The Power of Not Knowing
Wanting to know more is a normal part of human behavior and is also a defense mechanism of the brain. This is why many athletes find it so difficult to perform well under pressure. Especially, during those moments when athletes feel like there is something more to lose. But almost every athlete who struggles with pressure also practices this one bad mental habit that keeps them mentally trapped. This habit is wanting to know more.
When athletes perceive a situation as more important, their brains often go into safety mode where they find their minds racing trying to figure out every possible outcome in order to increase the likelihood of future success. For example, some athletes will find themselves researching other athletes or teams on websites or social media such as Instagram, trying to see how they compare to their competition. They search to see how that player or team did against an athlete or team that they too have faced.
Another example is when athletes are in constant search of that perfect technical change. Always making adjustments with their swing or movement. But unfortunately, these anxious behaviors rarely ever resolve their fears and almost always end up leading to more anxiety and worry. You see when athletes are searching to figure out more and more about future outcomes, it replaces the enjoyment of competition with worry. This is why top athletes like, the number one golfer in the world Brooks Koepka do so much better under pressure. These athletes do the opposite of what their fearful mind tells them to do. Instead of trying to figure out every possible outcome to somehow keep them safe when it matters, they are okay with knowing as little as possible so that their mind can be exactly where it needs to be, in the present.
During an interview at this year's British Open, a reporter asked Brooks Koepka what his strategy and mental approach was to one of the biggest tournaments of the year. In hopes of some elaborate response, golf enthusiasts were stunned when they heard his answer. Brooks responded with, "He (his caddie) tells me where to go and I go. I"m okay with not knowing much." This answer perplexed many who thought that he must be kidding and there must be more to it. After all, Brooks is accomplishing something that few golfers can attest to. He has qualified for 92% of all Majors in his young career (22 of 24) and has already won 4 majors in just over 2 years.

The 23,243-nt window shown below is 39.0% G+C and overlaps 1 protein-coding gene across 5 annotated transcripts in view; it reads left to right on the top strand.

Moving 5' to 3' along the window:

This simple approach is one that all athletes need to work on. Instead of trying to figure out as much as possible to be "prepared enough" for the upcoming competition. Work on subtracting as many unnecessary distractions and behaviors as possible. The less you try to figure out about the future, the calmer and more present your mind will be, and the better you will perform when it matters the most!
Below are 6 areas that you can start eliminating to reduce the worrying mind:
- Sports Websites: Any sports website that focuses on ranking, statistics, athlete performance, and level.
- Social Media: If you find yourself researching your competition or checking in to see how they're doing remove this by simply deleting the apps from your phone. A tough habit to break but well worth it.
- Over-training: Over-training is often a result of anxiety where the athlete is worried that they're not prepared enough and end up doing more harm than good to their performance.
- Comparing: Stay away from checking in on how others are doing and instead focus on becoming a better version of yourself every week.
- Negative People: Negativity is already a challenge within one's everyday life. Being around others who are negative makes it that much more difficult to relax the mind.
- Stop Chasing Your Past:Many athletes get caught up in trying to get back to where they "used to be" or try to make up "lost time" that they felt they've missed out on and deserve to have back. In this situation, it's far better to accept your current situation and what's in front of you.
There are far more than just these 6 areas which we teach athletes at SPMI and help them overcome. But these 6 will definitely help get you on your way to performing better and more importantly enjoying competition more.